Until I learned how to worm fish , I was a pretty poor bass angler .That all changed after I felt that first tap and caught that first fish. All visible cover was then fair game . That evolved to finding off-shore cover and structure fishing . Now , I dont fish the worm as often as I use to but I'm a better crankbait , spinnerbait fisherman because of it .

That first plastic worm fish makes a difference. I still use them maybe 80-90% of the time

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10 minutes ago, Mobasser said:

That first plastic worm fish makes a difference. I still use them maybe 80-90% of the time

Lures go hot and cold   , worms never stay cold . The last several years the waters I fish have had a good crankbait , spinnerbait or buzzbait bite going so I have played the hot hand . 

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A worm is my goto but I'm a plastics freak!

 

I throw em all, worms, creatures, Liz-zards, craw worms, structure bugs, everything!

 

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21 minutes ago, scaleface said:

Lures go hot and cold   , worms never stay cold . The last several years the waters I fish have had a good crankbait , spinnerbait or buzzbait bite going so I have played the hot hand . 

 

11 minutes ago, Catt said:

A worm is my goto but I'm a plastics freak!

 

I throw em all, worms, creatures, Liz-zards, craw worms, structure bugs, everything!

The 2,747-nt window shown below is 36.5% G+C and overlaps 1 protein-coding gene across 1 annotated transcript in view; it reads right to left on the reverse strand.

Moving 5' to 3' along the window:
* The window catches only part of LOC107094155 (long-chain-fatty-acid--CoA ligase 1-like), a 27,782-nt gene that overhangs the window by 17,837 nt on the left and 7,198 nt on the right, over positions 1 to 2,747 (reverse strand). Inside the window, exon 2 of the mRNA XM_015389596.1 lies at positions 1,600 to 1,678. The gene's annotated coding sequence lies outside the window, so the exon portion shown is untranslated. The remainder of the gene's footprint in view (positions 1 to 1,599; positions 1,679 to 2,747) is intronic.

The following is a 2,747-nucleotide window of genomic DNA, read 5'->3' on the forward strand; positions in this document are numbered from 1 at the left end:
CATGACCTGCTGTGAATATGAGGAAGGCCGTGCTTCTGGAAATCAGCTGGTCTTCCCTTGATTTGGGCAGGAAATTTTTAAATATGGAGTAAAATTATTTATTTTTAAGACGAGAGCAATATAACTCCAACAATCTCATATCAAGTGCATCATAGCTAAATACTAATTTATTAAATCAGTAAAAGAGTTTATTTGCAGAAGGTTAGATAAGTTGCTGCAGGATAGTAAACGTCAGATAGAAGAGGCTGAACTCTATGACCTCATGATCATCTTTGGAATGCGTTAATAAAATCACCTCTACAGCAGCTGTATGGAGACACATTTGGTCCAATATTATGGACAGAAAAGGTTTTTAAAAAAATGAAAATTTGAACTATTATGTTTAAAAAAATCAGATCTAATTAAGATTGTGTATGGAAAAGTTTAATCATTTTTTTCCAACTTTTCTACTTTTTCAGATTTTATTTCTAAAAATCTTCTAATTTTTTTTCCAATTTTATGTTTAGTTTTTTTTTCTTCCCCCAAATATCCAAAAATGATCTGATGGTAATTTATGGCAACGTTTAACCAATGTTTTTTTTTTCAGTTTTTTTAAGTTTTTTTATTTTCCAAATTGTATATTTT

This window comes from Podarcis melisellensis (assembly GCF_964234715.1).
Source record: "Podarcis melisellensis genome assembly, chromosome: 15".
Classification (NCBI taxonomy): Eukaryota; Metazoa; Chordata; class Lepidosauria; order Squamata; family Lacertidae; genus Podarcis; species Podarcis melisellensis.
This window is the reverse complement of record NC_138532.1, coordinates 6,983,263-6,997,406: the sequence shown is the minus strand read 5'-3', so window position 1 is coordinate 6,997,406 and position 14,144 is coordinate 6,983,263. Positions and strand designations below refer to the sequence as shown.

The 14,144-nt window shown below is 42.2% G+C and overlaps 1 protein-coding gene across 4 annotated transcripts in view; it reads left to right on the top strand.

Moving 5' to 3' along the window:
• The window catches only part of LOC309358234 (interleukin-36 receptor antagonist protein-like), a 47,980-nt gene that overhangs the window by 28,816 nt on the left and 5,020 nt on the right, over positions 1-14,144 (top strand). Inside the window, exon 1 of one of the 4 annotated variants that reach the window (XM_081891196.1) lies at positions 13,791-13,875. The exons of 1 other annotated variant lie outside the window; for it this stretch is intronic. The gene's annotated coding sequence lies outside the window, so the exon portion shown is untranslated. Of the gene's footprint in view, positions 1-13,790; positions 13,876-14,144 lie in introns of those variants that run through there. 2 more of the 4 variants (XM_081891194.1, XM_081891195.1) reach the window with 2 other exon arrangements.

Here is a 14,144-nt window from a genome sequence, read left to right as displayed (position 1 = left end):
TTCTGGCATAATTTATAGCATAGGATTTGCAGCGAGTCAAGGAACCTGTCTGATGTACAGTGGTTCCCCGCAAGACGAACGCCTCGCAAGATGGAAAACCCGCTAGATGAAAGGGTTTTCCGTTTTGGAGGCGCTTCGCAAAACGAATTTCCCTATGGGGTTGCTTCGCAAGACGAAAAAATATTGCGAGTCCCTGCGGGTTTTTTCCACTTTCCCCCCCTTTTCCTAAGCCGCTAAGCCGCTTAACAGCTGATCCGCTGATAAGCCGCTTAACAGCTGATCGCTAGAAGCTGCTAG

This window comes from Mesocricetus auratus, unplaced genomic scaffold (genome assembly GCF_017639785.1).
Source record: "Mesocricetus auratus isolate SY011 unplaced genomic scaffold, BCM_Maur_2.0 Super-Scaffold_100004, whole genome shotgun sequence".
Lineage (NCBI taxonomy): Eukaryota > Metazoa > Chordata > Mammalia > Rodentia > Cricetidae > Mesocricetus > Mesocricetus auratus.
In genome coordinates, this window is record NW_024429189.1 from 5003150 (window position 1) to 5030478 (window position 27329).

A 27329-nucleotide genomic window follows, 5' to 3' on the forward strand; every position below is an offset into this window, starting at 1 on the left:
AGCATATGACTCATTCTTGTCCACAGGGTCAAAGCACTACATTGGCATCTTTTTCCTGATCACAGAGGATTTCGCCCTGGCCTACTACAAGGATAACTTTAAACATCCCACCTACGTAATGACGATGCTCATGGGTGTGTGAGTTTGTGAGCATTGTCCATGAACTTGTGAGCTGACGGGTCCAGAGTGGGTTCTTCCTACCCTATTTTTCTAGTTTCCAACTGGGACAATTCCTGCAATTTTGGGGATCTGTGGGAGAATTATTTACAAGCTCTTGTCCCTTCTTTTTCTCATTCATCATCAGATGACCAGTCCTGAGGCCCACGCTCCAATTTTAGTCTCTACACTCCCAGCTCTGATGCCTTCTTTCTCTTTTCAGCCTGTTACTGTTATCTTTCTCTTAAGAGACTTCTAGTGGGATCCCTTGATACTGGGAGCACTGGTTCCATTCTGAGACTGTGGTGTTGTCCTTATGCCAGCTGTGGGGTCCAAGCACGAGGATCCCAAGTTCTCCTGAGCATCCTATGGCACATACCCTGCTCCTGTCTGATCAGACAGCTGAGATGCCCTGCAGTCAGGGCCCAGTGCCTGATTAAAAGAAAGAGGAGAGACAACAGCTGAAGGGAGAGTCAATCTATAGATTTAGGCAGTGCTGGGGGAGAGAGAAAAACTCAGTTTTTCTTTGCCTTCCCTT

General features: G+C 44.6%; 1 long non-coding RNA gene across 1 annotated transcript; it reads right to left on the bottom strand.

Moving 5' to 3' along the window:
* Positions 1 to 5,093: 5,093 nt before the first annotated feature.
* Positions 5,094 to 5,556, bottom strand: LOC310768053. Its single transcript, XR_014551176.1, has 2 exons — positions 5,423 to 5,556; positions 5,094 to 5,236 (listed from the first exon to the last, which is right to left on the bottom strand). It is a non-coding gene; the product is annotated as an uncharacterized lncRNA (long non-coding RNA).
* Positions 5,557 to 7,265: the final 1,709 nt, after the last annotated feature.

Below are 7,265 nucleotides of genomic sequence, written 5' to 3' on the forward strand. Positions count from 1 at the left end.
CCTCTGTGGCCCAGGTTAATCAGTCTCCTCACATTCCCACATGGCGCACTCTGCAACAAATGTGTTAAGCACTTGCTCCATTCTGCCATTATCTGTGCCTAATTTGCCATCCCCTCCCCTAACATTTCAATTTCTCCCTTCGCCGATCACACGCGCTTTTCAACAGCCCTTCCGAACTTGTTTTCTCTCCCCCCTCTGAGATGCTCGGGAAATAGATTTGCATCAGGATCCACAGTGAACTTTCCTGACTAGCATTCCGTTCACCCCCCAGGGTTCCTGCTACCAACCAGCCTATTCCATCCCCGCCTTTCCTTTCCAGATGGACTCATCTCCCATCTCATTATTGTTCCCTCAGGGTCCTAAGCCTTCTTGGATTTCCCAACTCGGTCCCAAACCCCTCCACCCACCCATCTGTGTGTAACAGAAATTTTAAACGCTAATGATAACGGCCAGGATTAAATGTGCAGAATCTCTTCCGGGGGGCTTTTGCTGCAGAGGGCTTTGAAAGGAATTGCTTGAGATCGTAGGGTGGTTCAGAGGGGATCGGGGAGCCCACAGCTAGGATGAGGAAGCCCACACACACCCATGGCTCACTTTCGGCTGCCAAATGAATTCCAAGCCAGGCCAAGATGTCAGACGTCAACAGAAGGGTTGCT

Theyll never go out of style. They work! I love em!

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46 minutes ago, scaleface said:

Until I learned how to worm fish , I was a pretty poor bass angler .That all changed after I felt that first tap and caught that first fish. All visible cover was then fair game . That evolved to finding off-shore cover and structure fishing . Now , I dont fish the worm as often as I use to but I'm a better crankbait , spinnerbait fisherman because of it .

 

This was exactly my experience -- learning how to fish a worm trained critical skills I now use for everything else, and I don't think I could have learned nearly as well without it: concentration, patience, precision casting and presentation, feeling the bottom and cover, line watching, detecting strikes, proper hook-setting...

 

I don't think it's a stretch to call worm fishing THE foundational skill in all bass fishing.

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I know there are a several pros that would not list a soft plastic as one of their go to baits.  Does anyone know of a pro that doesn’t fish them at all?

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53 minutes ago, scaleface said:

Until I learned how to worm fish , I was a pretty poor bass angler .That all changed after I felt that first tap and caught that first fish. All visible cover was then fair game . That evolved to finding off-shore cover and structure fishing . Now , I dont fish the worm as often as I use to but I'm a better crankbait , spinnerbait fisherman because of it .

 

7 minutes ago, MIbassyaker said: